I once heard a story about a potential staffed employee. Everything was looking good until the client looked up the employee’s Facebook and found out that they were a furry. After that point, the client was no longer interested in staffing that employee.

It’s unfortunate that harmless personal hobbies present such a risk, but here we are.

How it started

When I first heard about it, I was skeptical. In my head, all I knew was the stereotype of the uber-nerd shouting MAGIC MISSILE!
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My then fiancée and a couple friends of ours had started going, and she wanted me to come along. I told her quite clearly, “Listen, LARP is so dorky that if I go with YOU, you’ll end up breaking up with ME. No way.”

Well it turned out that my excuse had a limited shelf-life. A couple days after we are married, my new wife reminds me that I’m very much against us getting divorced. So now I have no excuse not to go, because we aren’t breaking up any time soon. We go to LARP a week after we are married.

What is it?

I could tell you it’s Dungeons and Dragons in the woods, but that would be doing it a disservice. Instead, let me tell you a couple stories from Memorial Day weekend, 2016. It was 8 months later, and the start of our honeymoon.

That time I tried to commandeer a flying ship

So my character is a diplomat / minstrel / healer. Which means, if possible, I’d prefer to solve things with words instead of violence. And one of my abilities is to use my charisma to persuade people, convince them we are friends, etc.

So, me and my group are informed by a Non-Player Character that some bandits have taken over his grounded airship, and he needs us to get it back.

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We approach the ship, and as we get on the ramp the bandits warn us to stay back. I tell my group, “Let me handle this.”

So I walk up the ramp, alone and in mild danger.
I tell the bandits, “Hey, I’m here to help. That guy you stole this ship from, he’s trying to find adventurers to kill you.”
“We didn’t steal it!”, they reply.
“Fine, the former owner is looking for you.”, I say as I keep walking up the ramp.
”Stay back!” they shout. Then I throw two spell packets at them. Spell packets are basically birdseed wrapped in cloth. This allows for ranged attacks without hurting us or the wild life.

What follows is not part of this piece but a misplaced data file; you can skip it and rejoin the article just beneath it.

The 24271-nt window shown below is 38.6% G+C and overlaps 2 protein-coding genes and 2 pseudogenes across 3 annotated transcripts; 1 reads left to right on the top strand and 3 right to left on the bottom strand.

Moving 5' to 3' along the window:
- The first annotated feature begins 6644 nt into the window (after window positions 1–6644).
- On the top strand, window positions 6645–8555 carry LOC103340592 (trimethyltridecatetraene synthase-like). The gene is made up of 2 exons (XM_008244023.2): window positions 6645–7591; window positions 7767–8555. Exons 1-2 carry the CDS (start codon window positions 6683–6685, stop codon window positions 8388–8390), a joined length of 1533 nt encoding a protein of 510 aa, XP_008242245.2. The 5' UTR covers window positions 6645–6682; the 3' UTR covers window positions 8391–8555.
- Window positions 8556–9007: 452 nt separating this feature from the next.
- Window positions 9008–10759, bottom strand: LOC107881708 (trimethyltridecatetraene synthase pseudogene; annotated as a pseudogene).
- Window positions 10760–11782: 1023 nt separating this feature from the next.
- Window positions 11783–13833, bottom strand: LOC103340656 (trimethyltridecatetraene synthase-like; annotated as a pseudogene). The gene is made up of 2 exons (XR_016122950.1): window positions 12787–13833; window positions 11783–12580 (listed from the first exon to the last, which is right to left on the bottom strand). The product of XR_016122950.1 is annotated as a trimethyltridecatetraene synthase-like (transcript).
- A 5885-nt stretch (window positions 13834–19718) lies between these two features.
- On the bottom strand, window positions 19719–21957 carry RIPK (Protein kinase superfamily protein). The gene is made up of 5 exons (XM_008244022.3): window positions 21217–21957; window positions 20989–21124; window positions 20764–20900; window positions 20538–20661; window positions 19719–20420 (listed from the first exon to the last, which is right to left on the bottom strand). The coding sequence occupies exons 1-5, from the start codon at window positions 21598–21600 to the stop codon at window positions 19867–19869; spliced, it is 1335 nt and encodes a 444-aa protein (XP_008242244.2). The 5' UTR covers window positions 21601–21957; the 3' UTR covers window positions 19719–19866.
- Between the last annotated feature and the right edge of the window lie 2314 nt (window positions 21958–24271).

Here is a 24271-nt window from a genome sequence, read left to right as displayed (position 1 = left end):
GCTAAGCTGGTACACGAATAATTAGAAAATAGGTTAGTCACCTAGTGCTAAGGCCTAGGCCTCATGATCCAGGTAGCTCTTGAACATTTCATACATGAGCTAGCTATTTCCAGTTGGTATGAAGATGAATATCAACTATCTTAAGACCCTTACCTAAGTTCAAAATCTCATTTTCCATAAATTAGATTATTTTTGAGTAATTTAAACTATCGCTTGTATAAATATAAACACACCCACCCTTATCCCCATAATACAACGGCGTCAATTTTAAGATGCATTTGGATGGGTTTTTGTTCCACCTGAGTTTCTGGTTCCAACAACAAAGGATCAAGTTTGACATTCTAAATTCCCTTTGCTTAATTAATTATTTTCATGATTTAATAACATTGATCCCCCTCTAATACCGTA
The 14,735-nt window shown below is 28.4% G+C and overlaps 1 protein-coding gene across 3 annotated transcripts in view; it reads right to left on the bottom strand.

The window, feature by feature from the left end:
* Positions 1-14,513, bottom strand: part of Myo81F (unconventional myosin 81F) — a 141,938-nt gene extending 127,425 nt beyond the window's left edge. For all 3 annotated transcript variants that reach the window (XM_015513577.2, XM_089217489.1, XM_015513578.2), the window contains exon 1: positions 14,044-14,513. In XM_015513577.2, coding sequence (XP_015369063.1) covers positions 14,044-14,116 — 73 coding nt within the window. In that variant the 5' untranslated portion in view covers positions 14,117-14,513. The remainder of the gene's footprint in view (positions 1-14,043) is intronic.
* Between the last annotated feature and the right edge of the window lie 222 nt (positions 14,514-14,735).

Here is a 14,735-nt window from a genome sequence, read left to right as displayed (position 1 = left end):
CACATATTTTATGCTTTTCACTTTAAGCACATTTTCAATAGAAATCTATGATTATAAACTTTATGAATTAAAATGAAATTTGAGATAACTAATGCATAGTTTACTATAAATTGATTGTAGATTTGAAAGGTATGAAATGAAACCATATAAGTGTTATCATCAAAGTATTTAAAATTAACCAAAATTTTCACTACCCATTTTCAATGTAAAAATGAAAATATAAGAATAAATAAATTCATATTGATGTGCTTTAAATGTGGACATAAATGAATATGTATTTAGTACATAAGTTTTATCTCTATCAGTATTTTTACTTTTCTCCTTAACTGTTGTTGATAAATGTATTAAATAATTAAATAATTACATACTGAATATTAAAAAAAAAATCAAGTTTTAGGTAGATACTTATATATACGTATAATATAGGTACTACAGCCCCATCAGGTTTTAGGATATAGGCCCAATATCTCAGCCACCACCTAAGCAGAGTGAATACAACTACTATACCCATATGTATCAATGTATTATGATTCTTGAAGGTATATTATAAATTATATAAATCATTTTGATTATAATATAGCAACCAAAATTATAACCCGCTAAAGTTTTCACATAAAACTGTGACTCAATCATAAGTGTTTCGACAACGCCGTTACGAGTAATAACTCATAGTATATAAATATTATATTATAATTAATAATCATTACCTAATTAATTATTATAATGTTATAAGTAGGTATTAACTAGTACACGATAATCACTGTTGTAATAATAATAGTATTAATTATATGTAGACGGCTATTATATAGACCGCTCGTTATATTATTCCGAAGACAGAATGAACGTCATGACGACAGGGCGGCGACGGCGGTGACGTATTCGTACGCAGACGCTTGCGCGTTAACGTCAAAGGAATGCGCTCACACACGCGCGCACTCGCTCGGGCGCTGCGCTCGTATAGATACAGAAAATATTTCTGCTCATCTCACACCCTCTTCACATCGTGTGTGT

Now the two bandits at the front are charmed and best friends with me. They are trying to convince the rest of the bandits that I’m legit. That they know me from…somewhere?

“Now, here’s how I’m going to help you.” I say as I lean forward, at the top of the ramp. As my foot hits the ground, I hear a loud squeak.

Crap.

Hoooooold!”, we shout. We have to pause the game because something important just happened. I stepped on a trap. An obvious trap. A trap so obvious that the person setting them up expected everyone to see it. Nope, not me. I’m too busy with my silver tongue.

“10 fire damage in a 10 foot radius. That counts as an aggressive action and breaks charisma.”

Crap. I guess we aren’t BFFs anymore.13320412_10156981353955430_161362360380645738_o

I try to re-charisma the one bandit and convince her that she set off the trap. She apologizes profusely, but the rest of the bandits are not convinced and a melee ensues.

Well, at least I tried. Now we have to kill them all. This is what happens when you travel with murderhobos.

Thankfully, all of the dead bandits are very forgiving.

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That time my hat was a cauldron, and it saved the swamp

“Keshan, do you know how to featherfall?” I’m asked.
“Sure, I just learned it.” I reply.
“Okay, we need you to climb this tree [metaphorically] with these magic flowers, and then jump out of the tree.”, Angus says.
“No problem.”

I jump and do a twirl and pretend I’m falling out of a tree. Now they can make some magic potion that’s going to cure the swamp of some ancient curse.

Only there is  a problem. “Where is the cauldron?” says the game marshal, “You can’t make a potion without a cauldron.”

Mind you, we are preparing for a town fight, a battle between all of the players and all of the NPCs. As far as our characters are concerned, we could be attacked at any moment.

So I shout, “There’s no time! Zanrick, turn my hat into a cauldron.” Zanrick here is a gnome, and they are a crafty folk. And they have an ability called improvise, which means they can make something into something else if they B.S. well enough.

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More shouts go out, “We need an amour patch!”. We end up with 3 of them. Technically they are mason jar lids, but in game they are used to repair your armor after a fight. And suddenly, my hat is a cauldron brewing a magic potion to save the swamp. Pretty cool, right?
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The best part of all of it? The game marshal was so delighted by my silliness, that my hat now counts as plate armor in-game. She was just expecting one of us to go to the kitchen and grab a pot. Well, that simply wouldn’t do.

To hell with what everyone thinks

There was a recent conversation on Twitter about how when you are 40, you learn to worry less about what other people think, and you learn to do what you love. I’m not quite 30, and I worry what people will think of me, but damnit I love LARP.